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ECHOES: AN AMATEUR OBSERVATION AND A PROFESSIONAL REPLY

From my original article printed in May 1978 QST pages 35 and 36.

Worked All Continents on 432 MHz was the goal during schedules I had last spring with ZE5JJ in Rhodesia. Not only did I achieve that goal, but a side benefit was observation of some long-delayed echoes on both my signals and those of ZE5JJ, which I recorded both on tape and on a chart recorder.

I usually have only a tape recorder going during EME (earth-moon-earth) work. Prior to my schedule with ZE5JJ on April 1, 1977 (not an April Fool, because I had been hearing LDEs on my signal throughout March), I ran some echo tests to be sure my system was working properly. I did hear normal (approximately 2.5-second-delayed) echoes on my signal. However, on several occasions I got two sets of echoes (2.5 and 6 seconds) and sometimes only one echo at about 6 seconds. I quickly rigged up a time reference signal to my stereo tape machine and made a strip chart recording. I did not have as much time to spend recording LDEs that night because my first interest was working ZE5JJ for my first African QSO.

Although I did complete a contact with Peter, things became rather confusing when I began hearing LDEs on his signal. When copying ZE5JJ, I was confronted with two signals sending the same data on slightly different frequencies with one slightly delayed in time from the other. To make things worse, the two signals would fade at different times and sometimes be the same strength. Needless to say, I was very confused!

ZE5JJ tells me that he heard no LDEs on his end. It is very possible that he was listening on the other side of zero beat, thus placing the LDE at zero beat or out of the passband of his receiver. Another thought (both just speculation on my part) is that LDEs are not reciprocal.

The accompanying drawing shows my set-up for recording the LDEs. The audio is routed through a narrow audio filter to enhance the signal-to-noise ratio. This also suppressed any first echo (due to different Doppler shift) I might add that my receiver is never muted. This is done to enable the pitch of the transmitted signal. to be recorded on tape for Doppler measurements.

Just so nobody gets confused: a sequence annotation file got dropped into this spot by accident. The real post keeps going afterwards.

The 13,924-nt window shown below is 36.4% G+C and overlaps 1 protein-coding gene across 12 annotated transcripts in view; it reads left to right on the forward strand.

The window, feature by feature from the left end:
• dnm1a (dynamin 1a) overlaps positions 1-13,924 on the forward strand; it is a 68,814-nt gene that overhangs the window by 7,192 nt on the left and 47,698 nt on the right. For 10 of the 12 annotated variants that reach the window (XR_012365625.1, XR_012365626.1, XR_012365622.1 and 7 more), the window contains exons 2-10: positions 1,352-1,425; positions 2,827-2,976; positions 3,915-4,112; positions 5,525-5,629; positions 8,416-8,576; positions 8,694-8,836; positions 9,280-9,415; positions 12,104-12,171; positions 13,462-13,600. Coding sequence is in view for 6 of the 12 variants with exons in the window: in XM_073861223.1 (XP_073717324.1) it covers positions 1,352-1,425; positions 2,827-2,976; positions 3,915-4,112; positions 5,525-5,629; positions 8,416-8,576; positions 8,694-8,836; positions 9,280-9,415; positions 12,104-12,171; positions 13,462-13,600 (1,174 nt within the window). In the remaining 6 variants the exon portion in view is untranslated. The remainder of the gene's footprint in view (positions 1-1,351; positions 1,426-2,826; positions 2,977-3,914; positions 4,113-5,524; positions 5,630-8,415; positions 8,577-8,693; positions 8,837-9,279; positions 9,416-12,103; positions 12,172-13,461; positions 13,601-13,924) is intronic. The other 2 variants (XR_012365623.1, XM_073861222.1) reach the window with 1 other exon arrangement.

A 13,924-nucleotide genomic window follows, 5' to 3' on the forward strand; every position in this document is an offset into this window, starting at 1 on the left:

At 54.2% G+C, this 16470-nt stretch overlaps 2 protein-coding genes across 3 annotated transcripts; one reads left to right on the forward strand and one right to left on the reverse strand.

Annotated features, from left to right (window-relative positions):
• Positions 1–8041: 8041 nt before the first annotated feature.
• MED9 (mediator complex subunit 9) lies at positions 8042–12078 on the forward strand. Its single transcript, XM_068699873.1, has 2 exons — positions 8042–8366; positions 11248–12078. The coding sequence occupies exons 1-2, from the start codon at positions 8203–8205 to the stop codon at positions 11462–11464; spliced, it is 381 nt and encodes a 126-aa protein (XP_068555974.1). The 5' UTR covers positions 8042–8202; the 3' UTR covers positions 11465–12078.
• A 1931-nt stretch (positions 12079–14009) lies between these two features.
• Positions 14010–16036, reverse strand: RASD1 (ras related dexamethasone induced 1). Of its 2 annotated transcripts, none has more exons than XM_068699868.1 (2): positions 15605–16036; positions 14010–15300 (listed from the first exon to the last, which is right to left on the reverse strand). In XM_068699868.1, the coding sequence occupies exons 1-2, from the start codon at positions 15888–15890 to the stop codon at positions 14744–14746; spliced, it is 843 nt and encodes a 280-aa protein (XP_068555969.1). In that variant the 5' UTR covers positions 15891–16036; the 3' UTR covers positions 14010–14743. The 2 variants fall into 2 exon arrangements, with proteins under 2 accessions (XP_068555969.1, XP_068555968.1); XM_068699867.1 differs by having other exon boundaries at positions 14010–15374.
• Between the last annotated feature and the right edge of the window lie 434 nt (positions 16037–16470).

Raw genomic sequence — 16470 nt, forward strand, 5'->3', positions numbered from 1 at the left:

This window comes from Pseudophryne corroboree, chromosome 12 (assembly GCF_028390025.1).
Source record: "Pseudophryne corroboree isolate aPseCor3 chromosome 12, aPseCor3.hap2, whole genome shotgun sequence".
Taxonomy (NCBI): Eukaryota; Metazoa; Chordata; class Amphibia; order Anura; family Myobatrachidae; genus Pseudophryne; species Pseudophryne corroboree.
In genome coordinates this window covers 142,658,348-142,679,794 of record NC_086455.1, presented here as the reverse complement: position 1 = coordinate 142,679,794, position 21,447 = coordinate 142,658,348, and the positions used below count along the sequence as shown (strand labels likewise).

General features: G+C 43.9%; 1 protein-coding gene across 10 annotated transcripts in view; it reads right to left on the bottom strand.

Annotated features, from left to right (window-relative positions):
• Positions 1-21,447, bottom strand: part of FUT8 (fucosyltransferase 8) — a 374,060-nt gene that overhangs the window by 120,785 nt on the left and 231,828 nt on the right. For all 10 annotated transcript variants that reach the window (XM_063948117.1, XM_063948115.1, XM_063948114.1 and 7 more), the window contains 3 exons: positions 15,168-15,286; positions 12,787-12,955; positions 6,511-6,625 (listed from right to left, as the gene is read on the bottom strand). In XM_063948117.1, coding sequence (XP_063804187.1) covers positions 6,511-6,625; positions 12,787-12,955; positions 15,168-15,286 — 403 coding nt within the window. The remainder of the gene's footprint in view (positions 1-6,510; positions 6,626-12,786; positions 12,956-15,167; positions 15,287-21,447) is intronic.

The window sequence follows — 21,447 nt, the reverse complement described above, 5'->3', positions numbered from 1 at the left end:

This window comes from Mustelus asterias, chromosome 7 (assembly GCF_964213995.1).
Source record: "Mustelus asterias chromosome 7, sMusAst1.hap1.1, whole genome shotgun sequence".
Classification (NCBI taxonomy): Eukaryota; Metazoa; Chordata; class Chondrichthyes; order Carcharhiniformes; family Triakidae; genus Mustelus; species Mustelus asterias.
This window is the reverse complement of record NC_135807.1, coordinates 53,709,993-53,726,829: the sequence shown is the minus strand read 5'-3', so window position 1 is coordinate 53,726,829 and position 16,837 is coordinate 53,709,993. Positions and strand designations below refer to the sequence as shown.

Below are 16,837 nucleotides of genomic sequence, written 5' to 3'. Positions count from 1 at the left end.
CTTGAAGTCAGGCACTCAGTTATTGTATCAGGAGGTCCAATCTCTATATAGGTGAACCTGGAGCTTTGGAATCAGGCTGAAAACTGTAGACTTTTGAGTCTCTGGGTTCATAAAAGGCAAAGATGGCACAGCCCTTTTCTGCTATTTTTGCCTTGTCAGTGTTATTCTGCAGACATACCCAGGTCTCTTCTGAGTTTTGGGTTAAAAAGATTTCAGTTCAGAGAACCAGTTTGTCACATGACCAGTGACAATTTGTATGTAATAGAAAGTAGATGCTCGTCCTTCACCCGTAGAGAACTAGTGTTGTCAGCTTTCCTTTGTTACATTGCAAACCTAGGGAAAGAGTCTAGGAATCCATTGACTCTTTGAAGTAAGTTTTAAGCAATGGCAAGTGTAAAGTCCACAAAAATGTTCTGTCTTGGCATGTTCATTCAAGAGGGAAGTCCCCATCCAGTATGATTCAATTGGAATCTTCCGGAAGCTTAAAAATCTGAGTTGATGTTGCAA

Although I observed LDEs on and off throughout March and April, 1977, to date no other station has reported a single LDE during those two months. However, I was spending a considerable mount of time specifically looking for LDEs. It is possible to miss LDEs entirely because of circumstances I described in reference to ZE5JJ not hearing any. I have heard no LDEs since the middle of April, 1977. -- John Yurek, K3PGP


K3PGP used this setup to graphically and aurally record 432-Mhz long-delayed echoes during March and April, 1977


K3PGP's strip-chart recording of 432-Mhz, long-delayed echoes, April 1, 1977

Note: This chart is read from Right to Left !


-- And a Reply

To K3PGP: We scaled the time delay from your strip chart at 5.75 +0.1 seconds. Since the delay for two round trips to the moon at maximum distance (406,700 kin) is 5.43 seconds, we feel the echo you recorded was not likely a double moon echo. Our computer says that for April 1, 1977, at 2320Z the one-way, 432-MHz Doppler shift was +533 Hz and the one-way time delay predicted is 1.229767 seconds for a two-way round trip value of 2132 Hz and 4.92 seconds respectively. The calculations are based on data in the American Ephemeris and Nautical Almanac and included the changing relative distance between the earth and moon as well as effects of the rotating earth.

We are thus at a loss to explain your "twice delayed moon echoes" based on any known geophysical phenomena. There remain, of course, the cosmic and earth-based repeater hypotheses [February 1978 QST- Ed.]. By the way, the fact that the first set of echoes can disappear should not be taken as necessarily difficult to explain. As you know, lunar echoes fade a great deal in any event, owing to the roughness of the lunar surface and, at least at the lower frequencies, polarization on rotation in the ionosphere. So it does seem that it would be entirely possible for the first echo to be momentarily wiped out, while the second echo (which would very likely follow a different path) might be strongly audible. We think it would be a good idea to publish your observations and see if any of the amateur fraternity can come up with answers or similar observations.

Victor R. Frank, K6FV, James M. Lomasney, WA6NIL and Oswald G. Viilard, Jr., W6QYT, Stanford Research Institute, Menlo Park, CA 94025

Possible Explanation ?

More LDE on EME !

Recording of an LDE on NON man-made signal!


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